Tumors affecting the prostate are usually malignant rather than benign and are most often primary in origin rather than metastatic. Malignant tumors found in the prostate include adenocarcinoma, transitional cell carcinoma, and leiomyosarcoma. Approximately 80% of prostatic neoplasms have already metastasized at the time of diagnosis. Breed predisposition for prostatic neoplasia includes the Shetland sheepdog, Scottish terrier, Airedale terrier, and Doberman pinscher. Unlike the majority of prostatic diseases, castration is not helpful in treatment or prevention of prostatic cancer. In fact, some studies have indicated that castrated male dogs are at greater risk for developing prostatic neoplasia and that castration favors tumor progression.
Adenocarcinoma is the most common primary prostatic neoplasm in the dog and generally is found in intact or neutered dogs > 6 years-of-age. Metastasis can occur to regional lymph nodes, periprostatic tissues, bladder, lung, and bone, especially the pelvis and vertebrae. Clinical signs can include hematuria, stranguria, tenesmus, hind limb weakness, and an enlarged, painful prostate on palpation. Data base findings may include neutrophilic leukocytosis, azotemia, hypercalcemia, hematuria, and pyuria. Specimens obtained from post-prostatic massage or FNA of the prostate may reveal abnormal epithelial cells. Radiographs may show enlargement of the prostate with an irregular contour, prostatic mineralization, bone lysis, and/or thoracic metastasis. Prostatic ultrasonography frequently reveals asymmetry and focal or multifocal hyperechoic areas in the parenchyma. Treatment is challenging and median survival time is often relatively short following diagnosis of malignancy with survival time of weeks to months. Total prostatectomy is associated with a high degree of morbidity and mortality. Partial prostatectomy of the rare benign tumor can be curative, but is of limited value otherwise. Stenting the prostatic urethra in case of obstruction resulting from neoplasia can improve the quality of the affected patient's life. Photodynamic therapy has shown promise in amelioration of clinical signs, but is not curative. Radiation therapy has not extended survival significantly although newer applications such as intensity-modulated radiation therapy may be more promising. Chemotherapy may have some benefit, using combinations of mitoxantrone or carboplatin plus piroxicam (0.3 mg/kg/day PO)as a cyclooxygenase-1 inhibitor. One study indicated that dogs with prostatic adenocarcinoma treated with piroxicam or carprofen alone survived significantly longer than untreated dogs (6.9 months versus 0.7 months).(Sorenmo, 2004) The use of biphosphonates is a palliative option for the management of patients with skeletal metastases and/or hypercalcemia.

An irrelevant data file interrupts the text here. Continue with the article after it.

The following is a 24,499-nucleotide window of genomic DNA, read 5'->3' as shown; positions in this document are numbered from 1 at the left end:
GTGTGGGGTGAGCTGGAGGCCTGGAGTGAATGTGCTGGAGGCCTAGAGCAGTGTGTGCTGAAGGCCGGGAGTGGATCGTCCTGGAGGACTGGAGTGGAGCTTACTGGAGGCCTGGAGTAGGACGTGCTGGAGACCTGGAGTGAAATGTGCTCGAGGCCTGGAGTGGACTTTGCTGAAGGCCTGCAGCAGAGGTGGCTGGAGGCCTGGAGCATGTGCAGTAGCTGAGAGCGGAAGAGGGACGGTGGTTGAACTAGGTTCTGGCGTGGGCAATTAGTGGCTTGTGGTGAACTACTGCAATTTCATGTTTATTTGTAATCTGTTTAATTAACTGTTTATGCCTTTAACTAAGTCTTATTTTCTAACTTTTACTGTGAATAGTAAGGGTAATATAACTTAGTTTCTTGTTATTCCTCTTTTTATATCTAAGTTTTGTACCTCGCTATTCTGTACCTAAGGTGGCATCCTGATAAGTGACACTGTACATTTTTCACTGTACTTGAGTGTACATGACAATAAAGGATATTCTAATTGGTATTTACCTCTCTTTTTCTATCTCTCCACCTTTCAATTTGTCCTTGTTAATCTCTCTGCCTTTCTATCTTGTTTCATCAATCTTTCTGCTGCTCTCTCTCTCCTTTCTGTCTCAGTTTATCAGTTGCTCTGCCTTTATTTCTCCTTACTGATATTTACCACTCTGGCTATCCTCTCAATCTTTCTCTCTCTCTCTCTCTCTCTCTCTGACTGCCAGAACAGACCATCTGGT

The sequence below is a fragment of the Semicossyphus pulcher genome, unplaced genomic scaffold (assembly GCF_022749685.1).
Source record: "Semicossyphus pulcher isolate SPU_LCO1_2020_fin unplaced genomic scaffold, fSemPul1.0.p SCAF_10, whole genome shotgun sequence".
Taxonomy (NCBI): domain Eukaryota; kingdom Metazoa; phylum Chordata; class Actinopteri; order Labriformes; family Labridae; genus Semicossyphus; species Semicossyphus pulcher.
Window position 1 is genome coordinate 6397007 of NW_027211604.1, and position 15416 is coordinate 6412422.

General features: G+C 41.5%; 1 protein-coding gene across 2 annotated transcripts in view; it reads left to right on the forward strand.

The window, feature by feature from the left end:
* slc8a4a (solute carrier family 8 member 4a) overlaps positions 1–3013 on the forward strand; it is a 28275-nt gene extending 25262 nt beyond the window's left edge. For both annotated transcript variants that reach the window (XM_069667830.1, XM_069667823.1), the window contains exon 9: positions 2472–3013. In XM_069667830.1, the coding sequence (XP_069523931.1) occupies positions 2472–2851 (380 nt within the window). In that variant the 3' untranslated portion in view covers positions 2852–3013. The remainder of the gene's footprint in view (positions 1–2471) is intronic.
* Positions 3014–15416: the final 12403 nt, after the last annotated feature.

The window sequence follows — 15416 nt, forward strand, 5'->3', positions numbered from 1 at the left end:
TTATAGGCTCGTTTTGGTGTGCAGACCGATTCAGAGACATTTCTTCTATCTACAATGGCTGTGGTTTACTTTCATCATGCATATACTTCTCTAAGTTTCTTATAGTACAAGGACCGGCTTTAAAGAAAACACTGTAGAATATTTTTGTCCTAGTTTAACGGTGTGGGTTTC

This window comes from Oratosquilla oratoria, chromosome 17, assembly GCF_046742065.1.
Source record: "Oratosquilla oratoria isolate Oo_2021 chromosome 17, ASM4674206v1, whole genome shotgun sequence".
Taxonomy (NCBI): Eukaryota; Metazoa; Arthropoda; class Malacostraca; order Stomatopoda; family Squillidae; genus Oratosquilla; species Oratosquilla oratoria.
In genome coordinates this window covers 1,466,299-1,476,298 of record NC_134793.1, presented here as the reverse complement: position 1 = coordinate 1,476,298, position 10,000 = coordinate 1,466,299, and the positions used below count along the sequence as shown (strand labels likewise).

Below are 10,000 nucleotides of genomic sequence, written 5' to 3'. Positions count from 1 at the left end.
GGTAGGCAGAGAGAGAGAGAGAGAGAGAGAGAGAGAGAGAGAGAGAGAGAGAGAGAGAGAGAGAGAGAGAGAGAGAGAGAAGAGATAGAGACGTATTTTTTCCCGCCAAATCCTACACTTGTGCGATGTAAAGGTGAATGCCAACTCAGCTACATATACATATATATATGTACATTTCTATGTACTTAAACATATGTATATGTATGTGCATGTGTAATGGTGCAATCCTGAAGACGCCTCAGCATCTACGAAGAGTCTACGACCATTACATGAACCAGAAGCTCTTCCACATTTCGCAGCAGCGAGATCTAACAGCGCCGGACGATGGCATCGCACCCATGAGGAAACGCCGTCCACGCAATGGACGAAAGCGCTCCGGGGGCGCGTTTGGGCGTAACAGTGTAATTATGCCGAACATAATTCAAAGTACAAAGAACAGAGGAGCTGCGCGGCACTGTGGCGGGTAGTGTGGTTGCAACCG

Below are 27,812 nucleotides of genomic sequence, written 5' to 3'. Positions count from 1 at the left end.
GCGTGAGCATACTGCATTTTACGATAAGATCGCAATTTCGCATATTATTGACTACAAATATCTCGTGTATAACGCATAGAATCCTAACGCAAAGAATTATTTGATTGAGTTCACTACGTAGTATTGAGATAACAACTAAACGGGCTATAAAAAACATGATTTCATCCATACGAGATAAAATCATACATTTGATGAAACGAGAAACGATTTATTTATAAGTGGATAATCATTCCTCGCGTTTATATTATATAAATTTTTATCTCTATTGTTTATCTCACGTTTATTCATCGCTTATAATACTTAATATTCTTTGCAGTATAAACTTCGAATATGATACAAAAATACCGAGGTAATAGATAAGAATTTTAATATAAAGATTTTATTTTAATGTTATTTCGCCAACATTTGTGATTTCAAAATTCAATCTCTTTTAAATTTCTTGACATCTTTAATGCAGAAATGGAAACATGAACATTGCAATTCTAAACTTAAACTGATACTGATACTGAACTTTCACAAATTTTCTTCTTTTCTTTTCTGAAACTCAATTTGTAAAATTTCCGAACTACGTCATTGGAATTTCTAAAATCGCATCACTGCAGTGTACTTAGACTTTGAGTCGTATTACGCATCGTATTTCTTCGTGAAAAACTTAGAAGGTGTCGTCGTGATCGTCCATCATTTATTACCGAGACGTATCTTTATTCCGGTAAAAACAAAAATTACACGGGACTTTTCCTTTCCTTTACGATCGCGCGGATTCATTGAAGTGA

Prostatic and Paraprostatic Cysts
Although uncommon, dogs can develop both prostatic cysts and paraprostatic cysts. Secondary bacterial infection may develop in some cysts, complicating clinical signs and treatment. Smaller prostatic cysts may develop diffusely within the gland in conjunction with BPH. Prostatic retention cysts are found within the parenchyma and usually communicate with the urethra. Paraprostatic cysts develop outside the parenchyma and typically communicate with or are attached to the prostatic gland. Cysts are thought to develop due to secretory stasis brought about by structural changes induced by hormonal influence and, in some cases, may develop from embryonic remnants associated with the prostate.
Clinical signs related to cysts associated with the prostate most often take the form of compression of the colon or urethra by larger cystic structures, producing tenesmus or dysuria ± urinary incontinence respectively. Urethral discharge may also occur in some cases, appearing hemorrhagic, serosanguineous, or purulent in character. Abdominal or rectal palpation may indicate the presence of a mass. Occasionally, indications of a perineal hernia may be found. Data base analysis may reveal a neutrophilic leukocytosis on the CBC and hematuria ± inflammation on the urinalysis. Abdominal radiographs most commonly show a mass effect and/or enlarged prostate which may displace the rectum dorsally and the bladder ventrally. Frequently, mineralization of the cyst is observed. If a large paraprostatic cyst is present, radiographs may give the impression that 2 bladders are present since two fluid-filled structures can be observed in the abdomen Contrast radiography may be needed to correctly identify the relationship of a cyst or cysts to other structures. Abdominal ultrasonography may reveal cysts as structures with a hyperechoic outer rim and hypo- or anechoic contents.
Larger cysts associated with the prostate may need to be surgically excised and/or drained. Surgical techniques may involve debridement, omentalization, marsupialization, and placement of drains. Drainage can also be accomplished by ultrasound-guided, percutaneous aspiration. The percutaneous drainage approach may be superior to surgical intervention, having the potential to cause less morbidity at a lower cost than tradtitional surgical techniques. Antibiotic therapy is indicated for those patients with secondary bacterial infection. Castration is also recommended for patients with cysts to aid in resolution and prevention of prostatic disease.